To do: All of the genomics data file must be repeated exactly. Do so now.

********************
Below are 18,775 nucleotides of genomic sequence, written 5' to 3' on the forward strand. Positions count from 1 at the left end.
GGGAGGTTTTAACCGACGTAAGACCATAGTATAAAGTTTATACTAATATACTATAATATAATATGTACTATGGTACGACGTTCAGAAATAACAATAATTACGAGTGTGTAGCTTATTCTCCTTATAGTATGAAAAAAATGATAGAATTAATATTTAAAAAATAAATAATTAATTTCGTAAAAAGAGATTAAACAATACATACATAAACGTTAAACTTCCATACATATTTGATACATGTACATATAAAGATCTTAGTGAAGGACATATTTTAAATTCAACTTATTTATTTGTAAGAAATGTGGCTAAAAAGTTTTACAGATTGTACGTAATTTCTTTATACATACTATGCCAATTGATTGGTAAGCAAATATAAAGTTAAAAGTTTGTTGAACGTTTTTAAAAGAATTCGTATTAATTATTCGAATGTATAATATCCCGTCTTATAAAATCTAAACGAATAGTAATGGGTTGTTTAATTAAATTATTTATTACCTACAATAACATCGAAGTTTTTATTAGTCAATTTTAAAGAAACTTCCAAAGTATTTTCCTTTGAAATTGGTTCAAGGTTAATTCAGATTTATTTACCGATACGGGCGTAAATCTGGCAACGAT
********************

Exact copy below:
Below are 18,775 nucleotides of genomic sequence, written 5' to 3' on the forward strand. Positions count from 1 at the left end.
GGGAGGTTTTAACCGACGTAAGACCATAGTATAAAGTTTATACTAATATACTATAATATAATATGTACTATGGTACGACGTTCAGAAATAACAATAATTACGAGTGTGTAGCTTATTCTCCTTATAGTATGAAAAAAATGATAGAATTAATATTTAAAAAATAAATAATTAATTTCGTAAAAAGAGATTAAACAATACATACATAAACGTTAAACTTCCATACATATTTGATACATGTACATATAAAGATCTTAGTGAAGGACATATTTTAAATTCAACTTATTTATTTGTAAGAAATGTGGCTAAAAAGTTTTACAGATTGTACGTAATTTCTTTATACATACTATGCCAATTGATTGGTAAGCAAATATAAAGTTAAAAGTTTGTTGAACGTTTTTAAAAGAATTCGTATTAATTATTCGAATGTATAATATCCCGTCTTATAAAATCTAAACGAATAGTAATGGGTTGTTTAATTAAATTATTTATTACCTACAATAACATCGAAGTTTTTATTAGTCAATTTTAAAGAAACTTCCAAAGTATTTTCCTTTGAAATTGGTTCAAGGTTAATTCAGATTTATTTACCGATACGGGCGTAAATCTGGCAACGAT